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Mary Ellen Hackett
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Scientists and clinicians whose discoveries have shaped the understanding of HIV disease will provide updates on the status of HIV/AIDS research and patient care and discuss approaches to overcome major remaining challenges at a scientific symposium hosted by Hood College in partnership with the Frederick National Laboratory for Cancer Research (FNL) on September 23-25.   

"HIV in 2024: Progress, Problems and Prospects" will be held on the Hood campus in Frederick, Maryland, and will emphasize aspects of HIV research with the potential to impact clinical care and prevention approaches, including vaccines, as well as research on Kaposi's sarcoma-associated herpesvirus (KSHV), which can cause a variety of tumors and disease syndromes, particularly in individuals with HIV-related immunodeficiency.  

Led by FNL investigators Mary Carrington, Ph.D. and Jeffrey Lifson, M.D., both known for their many contributions to research on HIV/AIDS, the symposium is for students, trainees, active researchers, and clinicians, including those who may not presently be engaged directly in HIV research. 

“We probably know more about HIV than any other virus and more about the disease it causes than any other viral disease,” said Carrington, an internationally recognized expert in immunogenetics of disease, including HIV/AIDS, and head of FNL’s Basic Science Program. “Many of the concepts, approaches, and general knowledge pertaining to HIV/AIDS that will be covered in the symposium are applicable and shed light on other human diseases.”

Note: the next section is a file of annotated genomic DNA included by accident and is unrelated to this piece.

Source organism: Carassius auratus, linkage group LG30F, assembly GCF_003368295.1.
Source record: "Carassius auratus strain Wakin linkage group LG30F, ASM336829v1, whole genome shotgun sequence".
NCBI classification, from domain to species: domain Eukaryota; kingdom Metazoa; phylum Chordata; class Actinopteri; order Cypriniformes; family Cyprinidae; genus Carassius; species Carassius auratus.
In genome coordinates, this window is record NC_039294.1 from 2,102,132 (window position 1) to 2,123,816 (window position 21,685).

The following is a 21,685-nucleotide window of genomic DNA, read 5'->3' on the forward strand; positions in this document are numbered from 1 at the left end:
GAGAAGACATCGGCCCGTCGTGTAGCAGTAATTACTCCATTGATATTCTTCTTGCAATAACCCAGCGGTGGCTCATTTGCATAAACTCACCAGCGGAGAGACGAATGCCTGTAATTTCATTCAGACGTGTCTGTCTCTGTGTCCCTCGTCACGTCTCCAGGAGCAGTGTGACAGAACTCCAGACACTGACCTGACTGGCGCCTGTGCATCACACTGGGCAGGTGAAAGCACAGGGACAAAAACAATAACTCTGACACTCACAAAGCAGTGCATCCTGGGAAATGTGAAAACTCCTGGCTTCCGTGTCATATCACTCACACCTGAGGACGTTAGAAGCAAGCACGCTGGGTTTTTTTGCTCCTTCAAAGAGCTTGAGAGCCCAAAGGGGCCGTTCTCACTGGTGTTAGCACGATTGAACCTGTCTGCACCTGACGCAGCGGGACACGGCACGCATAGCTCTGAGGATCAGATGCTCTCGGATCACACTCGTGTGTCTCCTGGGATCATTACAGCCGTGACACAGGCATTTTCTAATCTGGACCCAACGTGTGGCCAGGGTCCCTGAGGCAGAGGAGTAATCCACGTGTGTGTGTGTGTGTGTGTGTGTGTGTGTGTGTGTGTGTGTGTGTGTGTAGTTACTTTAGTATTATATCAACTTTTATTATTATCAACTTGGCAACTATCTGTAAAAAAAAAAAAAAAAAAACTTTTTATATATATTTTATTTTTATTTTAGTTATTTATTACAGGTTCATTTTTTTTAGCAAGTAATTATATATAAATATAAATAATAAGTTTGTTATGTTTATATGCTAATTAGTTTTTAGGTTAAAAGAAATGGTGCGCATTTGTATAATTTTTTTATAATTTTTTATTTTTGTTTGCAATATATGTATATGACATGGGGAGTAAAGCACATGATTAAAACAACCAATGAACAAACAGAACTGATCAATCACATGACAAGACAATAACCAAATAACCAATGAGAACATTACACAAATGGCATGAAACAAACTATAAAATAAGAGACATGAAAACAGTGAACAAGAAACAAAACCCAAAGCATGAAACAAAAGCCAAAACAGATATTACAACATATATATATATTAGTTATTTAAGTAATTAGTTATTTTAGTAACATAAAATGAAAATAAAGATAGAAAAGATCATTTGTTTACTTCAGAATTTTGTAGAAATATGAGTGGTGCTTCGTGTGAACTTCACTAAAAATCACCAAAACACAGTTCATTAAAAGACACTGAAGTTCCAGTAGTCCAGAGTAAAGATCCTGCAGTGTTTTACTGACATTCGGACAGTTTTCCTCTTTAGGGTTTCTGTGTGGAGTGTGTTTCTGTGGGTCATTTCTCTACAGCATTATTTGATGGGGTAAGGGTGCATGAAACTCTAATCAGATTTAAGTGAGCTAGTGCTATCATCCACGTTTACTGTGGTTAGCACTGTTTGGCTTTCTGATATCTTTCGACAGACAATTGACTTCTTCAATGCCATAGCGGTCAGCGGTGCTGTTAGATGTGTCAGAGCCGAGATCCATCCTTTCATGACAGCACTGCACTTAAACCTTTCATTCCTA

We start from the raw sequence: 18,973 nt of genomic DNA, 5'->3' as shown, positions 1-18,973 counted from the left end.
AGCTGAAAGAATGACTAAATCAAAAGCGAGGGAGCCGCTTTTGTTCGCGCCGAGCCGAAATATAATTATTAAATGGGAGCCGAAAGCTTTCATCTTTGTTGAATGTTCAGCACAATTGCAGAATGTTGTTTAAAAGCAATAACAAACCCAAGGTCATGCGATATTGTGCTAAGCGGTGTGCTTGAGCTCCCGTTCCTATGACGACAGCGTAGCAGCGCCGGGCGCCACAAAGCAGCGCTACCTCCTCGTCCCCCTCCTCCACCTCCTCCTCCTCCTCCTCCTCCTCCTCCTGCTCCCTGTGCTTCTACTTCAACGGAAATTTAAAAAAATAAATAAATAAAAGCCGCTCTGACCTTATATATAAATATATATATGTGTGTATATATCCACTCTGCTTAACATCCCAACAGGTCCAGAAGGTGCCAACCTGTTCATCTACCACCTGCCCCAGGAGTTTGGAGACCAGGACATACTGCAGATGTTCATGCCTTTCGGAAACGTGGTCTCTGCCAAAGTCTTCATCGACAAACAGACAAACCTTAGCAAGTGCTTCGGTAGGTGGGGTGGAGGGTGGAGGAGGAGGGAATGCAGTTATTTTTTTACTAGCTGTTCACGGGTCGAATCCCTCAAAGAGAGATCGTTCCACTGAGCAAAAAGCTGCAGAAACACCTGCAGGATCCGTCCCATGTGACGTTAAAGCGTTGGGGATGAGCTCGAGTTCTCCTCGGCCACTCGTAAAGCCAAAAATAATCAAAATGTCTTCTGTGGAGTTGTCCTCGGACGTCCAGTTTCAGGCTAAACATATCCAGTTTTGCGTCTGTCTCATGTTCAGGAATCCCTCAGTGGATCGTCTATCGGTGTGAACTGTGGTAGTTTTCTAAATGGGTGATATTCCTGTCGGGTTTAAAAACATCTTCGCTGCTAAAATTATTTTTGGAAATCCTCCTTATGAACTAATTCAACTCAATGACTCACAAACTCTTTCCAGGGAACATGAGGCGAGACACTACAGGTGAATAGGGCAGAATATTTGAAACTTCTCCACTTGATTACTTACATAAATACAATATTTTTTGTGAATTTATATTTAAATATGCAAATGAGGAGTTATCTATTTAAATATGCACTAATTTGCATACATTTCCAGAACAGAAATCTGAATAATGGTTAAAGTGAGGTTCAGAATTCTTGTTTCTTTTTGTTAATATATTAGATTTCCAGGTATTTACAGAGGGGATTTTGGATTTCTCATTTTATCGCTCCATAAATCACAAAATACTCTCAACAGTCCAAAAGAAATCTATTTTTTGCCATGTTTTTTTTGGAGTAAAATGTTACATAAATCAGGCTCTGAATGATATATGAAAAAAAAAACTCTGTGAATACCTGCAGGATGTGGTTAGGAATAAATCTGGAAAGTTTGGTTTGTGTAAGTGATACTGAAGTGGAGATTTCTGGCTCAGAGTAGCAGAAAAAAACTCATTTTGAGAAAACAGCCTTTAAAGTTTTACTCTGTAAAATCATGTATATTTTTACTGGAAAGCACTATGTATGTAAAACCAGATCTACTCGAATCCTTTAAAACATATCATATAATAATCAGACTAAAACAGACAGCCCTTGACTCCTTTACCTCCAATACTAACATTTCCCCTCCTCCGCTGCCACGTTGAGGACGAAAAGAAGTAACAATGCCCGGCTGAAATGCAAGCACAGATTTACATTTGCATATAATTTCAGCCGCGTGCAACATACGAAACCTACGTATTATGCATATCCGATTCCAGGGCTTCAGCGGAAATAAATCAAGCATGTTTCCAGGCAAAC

Lifson is director of the AIDS and Cancer Virus Program at FNL. His work involves a combination of virology and immunology including the development of experimental model systems, with the aim of understanding HIV pathogenesis and approaches to prevent and treat HIV infection. 

Carrington and Lifson have assembled a program of noted HIV researchers for the symposium. “All of the speakers are world-renowned experts in their fields of expertise,” Lifson said. “Each has made significant contributions to our understanding of HIV disease, including advances in basic science, prevention, and treatment.” 

Salim S. Abdool Karim, a physician, scientist, and director of the Centre for AIDS Program of Research in South Africa, whose work provided proof-of-concept that antiretroviral drugs can prevent sexually transmitted HIV infection, will deliver the keynote address on Monday, Sept. 23 at 7:30 p.m. 

“With strong ties to the global HIV community, Drs. Lifson and Carrington have put together an outstanding scientific program covering the very latest in basic and clinical research,” said Ethan Dmitrovsky, M.D., FNL director and president of Leidos Biomedical Research, Inc., which operates the FNL for the National Cancer Institute. “This meeting will give attendees current, cutting-edge information about the HIV/AIDS field.” 

Symposium topics include epidemiology of HIV, vaccine and non-vaccine prevention, treatment of HIV infection, KSHV and the HIV reservoir. Previous FNL-Hood symposia have explored AI in cancer research and imaging science in cancer biology.  

The symposium will begin Monday, September 23 with a reception at 5:30 p.m. followed by Abdool Karim’s lecture, which is open to the public.  

To learn more and to register for the event, please visit the symposium website